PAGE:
Do not read this blog if you are sensitive to off color language. Brought up with Midwestern reserved sensibilities, I certainly am self-conscious about the following language.
I pay attention to where I place my feet. When I walk at Stone Mountain Park, I am aware of most rocks and tree roots. Since I have weak ankles, I find one quick sprain can keep me from walking for a week. I pay attention to where I place my feet in India. You can guess why!
I am walking down a street that leads to the Varanasi ghats. I usually can sense a salesperson or a tout coming toward me. This one fellow caught me by surprise. “Hello, where are you from?” Politely I respond “The United States.” He says “Oh, nice country. Would you like to see my silk shop?” I don’t say anything. He continues: “How do you enjoy Varanasi?” I still don’t say anything.
This time he answers his own question. “Varanasi has shit everywhere. Cow shit. Dog shit. Goat shit. Everywhere shit.” This language gets my attention. When he sees that I am now looking at him, he continues: “Yes, there is shit everywhere. A ton of shit. I sell shit. Others sell good merchandise.” I can’t keep from smiling and laughing. I stop. “You are great. I have never been approached by somebody telling me that they sell shit.” I extend my hand to shake his. Seeing that he has my attention, he continues the pitch “Come see my shit. It is only five minutes away.” Still smiling, I must end this conversation. “No, but you do have a great sales pitch.”
He knows Varanasi better than I do. Yet I know that there is shit everywhere. I can tell that different animals produce different size shit. I can tell whether the shit is old or new. I can tell if others have accidentally walked in it, if an animal has lain down in it, if a vehicle has flattened it.
I find it appalling. Indians find it appalling. Dogs mark their presence by urinating and shitting. Humans mark their presence in India with urinating and littering! We all know that waste creates unsanitary conditions. All sorts of diseases become a problem in these conditions. Shit is a health risk.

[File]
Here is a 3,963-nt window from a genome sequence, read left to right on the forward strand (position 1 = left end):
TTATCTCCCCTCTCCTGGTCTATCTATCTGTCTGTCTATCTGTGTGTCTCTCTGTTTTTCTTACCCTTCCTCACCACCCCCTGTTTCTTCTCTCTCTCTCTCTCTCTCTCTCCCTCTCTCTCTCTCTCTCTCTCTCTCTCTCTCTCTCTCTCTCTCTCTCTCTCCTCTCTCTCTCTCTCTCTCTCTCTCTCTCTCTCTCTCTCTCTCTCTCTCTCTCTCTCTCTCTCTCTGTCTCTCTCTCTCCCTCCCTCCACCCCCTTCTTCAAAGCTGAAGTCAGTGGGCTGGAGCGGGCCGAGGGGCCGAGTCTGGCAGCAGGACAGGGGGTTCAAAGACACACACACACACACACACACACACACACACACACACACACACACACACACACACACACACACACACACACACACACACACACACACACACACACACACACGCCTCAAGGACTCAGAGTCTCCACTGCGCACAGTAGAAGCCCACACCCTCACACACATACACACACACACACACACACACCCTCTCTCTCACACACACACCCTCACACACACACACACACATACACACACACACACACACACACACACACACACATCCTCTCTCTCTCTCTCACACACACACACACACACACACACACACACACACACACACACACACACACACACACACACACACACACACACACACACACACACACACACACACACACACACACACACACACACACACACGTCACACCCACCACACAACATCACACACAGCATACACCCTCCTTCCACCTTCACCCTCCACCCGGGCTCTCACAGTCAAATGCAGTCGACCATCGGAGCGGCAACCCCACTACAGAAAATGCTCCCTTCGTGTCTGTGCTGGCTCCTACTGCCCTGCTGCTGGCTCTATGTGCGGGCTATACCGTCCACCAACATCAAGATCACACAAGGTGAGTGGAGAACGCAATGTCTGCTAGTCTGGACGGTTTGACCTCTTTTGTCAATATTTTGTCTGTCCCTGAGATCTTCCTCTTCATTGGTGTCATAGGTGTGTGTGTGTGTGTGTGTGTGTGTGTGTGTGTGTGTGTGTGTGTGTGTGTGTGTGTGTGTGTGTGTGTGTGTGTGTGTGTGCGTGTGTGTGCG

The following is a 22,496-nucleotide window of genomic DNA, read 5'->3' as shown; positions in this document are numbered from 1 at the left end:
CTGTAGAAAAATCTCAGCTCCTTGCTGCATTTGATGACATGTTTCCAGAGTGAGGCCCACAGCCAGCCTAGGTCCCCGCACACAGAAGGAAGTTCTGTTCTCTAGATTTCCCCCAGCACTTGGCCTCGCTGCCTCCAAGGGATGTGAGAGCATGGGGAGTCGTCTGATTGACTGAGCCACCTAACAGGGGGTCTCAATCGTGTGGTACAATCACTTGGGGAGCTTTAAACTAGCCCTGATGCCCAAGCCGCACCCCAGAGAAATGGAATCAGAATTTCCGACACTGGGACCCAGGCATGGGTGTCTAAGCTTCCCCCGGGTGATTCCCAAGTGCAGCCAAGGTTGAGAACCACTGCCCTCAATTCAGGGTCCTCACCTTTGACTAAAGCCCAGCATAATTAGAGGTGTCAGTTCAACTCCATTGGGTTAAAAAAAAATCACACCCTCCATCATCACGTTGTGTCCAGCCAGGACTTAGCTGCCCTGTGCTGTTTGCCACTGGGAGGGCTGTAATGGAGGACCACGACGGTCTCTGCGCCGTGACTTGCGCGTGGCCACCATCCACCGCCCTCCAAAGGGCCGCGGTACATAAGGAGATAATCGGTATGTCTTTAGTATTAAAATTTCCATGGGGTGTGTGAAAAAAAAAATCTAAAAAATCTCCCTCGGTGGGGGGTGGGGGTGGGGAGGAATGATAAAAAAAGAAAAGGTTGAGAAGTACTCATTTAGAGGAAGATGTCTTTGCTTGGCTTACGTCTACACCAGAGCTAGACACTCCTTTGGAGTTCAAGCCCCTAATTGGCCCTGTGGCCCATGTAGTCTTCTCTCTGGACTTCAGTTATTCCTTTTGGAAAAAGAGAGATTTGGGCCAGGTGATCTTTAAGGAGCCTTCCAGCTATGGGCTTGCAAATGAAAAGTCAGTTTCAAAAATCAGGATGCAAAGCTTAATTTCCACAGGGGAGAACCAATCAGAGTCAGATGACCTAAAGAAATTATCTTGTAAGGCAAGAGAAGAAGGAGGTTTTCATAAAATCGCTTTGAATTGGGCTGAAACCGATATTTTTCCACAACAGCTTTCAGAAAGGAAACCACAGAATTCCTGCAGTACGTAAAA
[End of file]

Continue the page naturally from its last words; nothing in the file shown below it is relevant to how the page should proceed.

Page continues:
My eyes show me another side of India. Spending a February night in the Thar Desert, I am cold. The sides of my tent flap with the wind. I arise before daybreak to climb a dune to see the sunrise. The sun slowly rises as it has for aeons. I notice the wavy lines on the sand become more distinct. Maybe such lines provided the inspiration for the Arabic love of geometric shapes.
It is almost sunrise. I am in Dharjeeling. I’ve been waiting three days to see Mt. Kanchenjunga which at 28,000+ feet is the world’s third highest mountain. Although it is cloudy for most of my visit, I can begin to see the mountain ridges which lead to the top of Mt. Kanchenjunga. I don’t say anything. I simply watch the moving clouds. In a teasing fashion, the clouds break apart allowing various views of the highest ridges; however, the clouds never fully disappear from the peak. Yet, my disappointment does not overshadow the exhilaration of seeing so much of this massive mountain.
I am in Goa walking along the beach at sunset. I watch the waves from the Arabic Sea wash upon the shore. The water is a soft shade of blue; the sky is deep blue; the forest behind me is a deep green. It is even quiet!!
As my eyes take these places in, I am enthralled. There is beauty before me. The beauty is quiet; the beauty is dramatic.
As I said at the beginning of my blogs months ago, India is a “full sensory experience.” I can see and smell India. I am both appalled and enthralled. India prompts both of these reactions in foreigners as well as Indians. To neglect one of these sets of feelings is to misunderstand India.